Now researchers in the School of Nursing, Midwifery and Physiotherapy are to test a new specially designed exercise programme which will be personally tailored to half of the young people who take part as volunteers in the trial.
A researcher on the trial, Tim Carter, said: “Previous work has found that young people with depression or low mood don’t do much exercise and therefore are not getting the potential physical or mental health benefits. A recent study has shown that exercising at individuals’ preferred intensity is more likely to have positive effects on depression levels and keep people interested. We feel that by providing motivational support in a friendly, stimulating exercise class we can potentially improve young people’s self esteem, physical fitness, quality of life and, most importantly, lift their mood.”
Sport for ‘HEALTH’
Half the participants will be randomly assigned to a control group receiving standard NHS mental health care as usual and the other half will be assigned to the intervention group. They will also get standard NHS mental health care but in addition will be invited to a regular supervised exercise programme consisting of circuit training in small groups of young volunteers.
There will be 12 one-hour sessions in total, two per week for six weeks at local leisure centres in Nottinghamshire. Qualified exercise therapists will offer motivational coaching and make sure each young person can exercise at an appropriate and comfortable level.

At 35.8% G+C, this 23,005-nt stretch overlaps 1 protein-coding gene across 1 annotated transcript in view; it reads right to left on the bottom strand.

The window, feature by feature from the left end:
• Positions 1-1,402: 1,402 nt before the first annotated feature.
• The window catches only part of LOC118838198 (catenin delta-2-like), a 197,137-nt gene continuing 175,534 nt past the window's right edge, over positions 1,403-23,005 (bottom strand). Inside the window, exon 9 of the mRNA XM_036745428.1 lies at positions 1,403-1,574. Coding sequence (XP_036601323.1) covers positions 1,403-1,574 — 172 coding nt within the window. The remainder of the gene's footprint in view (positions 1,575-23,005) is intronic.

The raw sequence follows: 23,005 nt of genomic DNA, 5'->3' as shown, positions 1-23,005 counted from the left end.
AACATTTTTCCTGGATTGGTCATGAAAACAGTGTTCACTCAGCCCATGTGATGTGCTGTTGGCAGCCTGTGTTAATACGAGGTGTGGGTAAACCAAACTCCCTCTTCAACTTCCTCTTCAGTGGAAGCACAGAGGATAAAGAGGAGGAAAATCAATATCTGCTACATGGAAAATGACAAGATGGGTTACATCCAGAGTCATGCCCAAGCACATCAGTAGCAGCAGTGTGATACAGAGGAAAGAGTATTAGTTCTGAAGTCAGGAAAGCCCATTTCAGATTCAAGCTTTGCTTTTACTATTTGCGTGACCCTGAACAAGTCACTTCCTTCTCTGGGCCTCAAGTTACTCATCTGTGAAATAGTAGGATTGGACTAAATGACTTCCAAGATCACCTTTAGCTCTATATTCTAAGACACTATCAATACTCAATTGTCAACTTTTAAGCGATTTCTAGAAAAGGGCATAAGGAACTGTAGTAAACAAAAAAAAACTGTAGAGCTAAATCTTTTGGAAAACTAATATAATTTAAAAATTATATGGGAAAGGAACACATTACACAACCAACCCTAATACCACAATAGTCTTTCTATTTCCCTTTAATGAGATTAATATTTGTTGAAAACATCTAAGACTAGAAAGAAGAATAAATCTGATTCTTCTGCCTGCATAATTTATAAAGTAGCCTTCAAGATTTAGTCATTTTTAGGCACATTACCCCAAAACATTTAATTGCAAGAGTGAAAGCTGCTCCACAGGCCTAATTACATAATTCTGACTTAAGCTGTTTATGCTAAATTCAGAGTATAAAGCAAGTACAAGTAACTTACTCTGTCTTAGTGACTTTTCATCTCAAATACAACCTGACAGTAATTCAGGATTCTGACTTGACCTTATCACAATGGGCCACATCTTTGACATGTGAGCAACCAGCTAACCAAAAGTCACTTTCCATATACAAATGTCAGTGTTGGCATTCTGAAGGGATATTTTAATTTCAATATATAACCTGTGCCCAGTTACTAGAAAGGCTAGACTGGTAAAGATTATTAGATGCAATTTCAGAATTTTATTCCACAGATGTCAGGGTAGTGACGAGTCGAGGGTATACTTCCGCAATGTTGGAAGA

The participants will fill in a questionnaire before starting the trial which will record their baseline measurements including depression symptoms according to the Children’s Depression Inventory, quality of life and demographic questions about lifestyle. After the final exercise session for the intervention group, both groups will complete a second questionnaire, and a third after six months so the effects of the treatment can be measured.
The data will be analysed by the researchers and each participant given an individual report on their case study. The research team also includes research fellow, Liz Khalil, exercise therapist, Ioannis Morres and Professor of Mental Health Nursing, Patrick Callaghan. The team hopes the results of this study will prove invaluable in future health policy in the treatment of young people with depression.
Young people aged between 14 and 17 years who are seeing their G.P for low mood/depression or attending the Child and Adolescent Mental Health Services in Nottinghamshire can apply to take part in the trial (If under 16 they will need parental consent). More details can be found on the website for The HEALTH Project.
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Notes to editors: The University of Nottingham, described by The Sunday Times University Guide 2011 as ‘the embodiment of the modern international university’, has 40,000 students at award-winning campuses in the United Kingdom, China and Malaysia. It is ranked in the UK’s Top 10 and the World’s Top 75 universities by the Shanghai Jiao Tong (SJTU) and the QS World University Rankings. It was named ‘the world’s greenest university’ in the UI GreenMetric World University Ranking 2011.
More than 90 per cent of research at The University of Nottingham is of international quality, according to the most recent Research Assessment Exercise. The University’s vision is to be recognised around the world for its signature contributions, especially in global food security, energy & sustainability, and health. The University won a Queen’s Anniversary Prize for Higher and Further Education in 2011, for its research into global food security.
More information is available from Tim Carter, School of Nursing, Midwifery and Physiotherapy, on 0115 82 30495 or 07585 984 327; firstname.lastname@example.org
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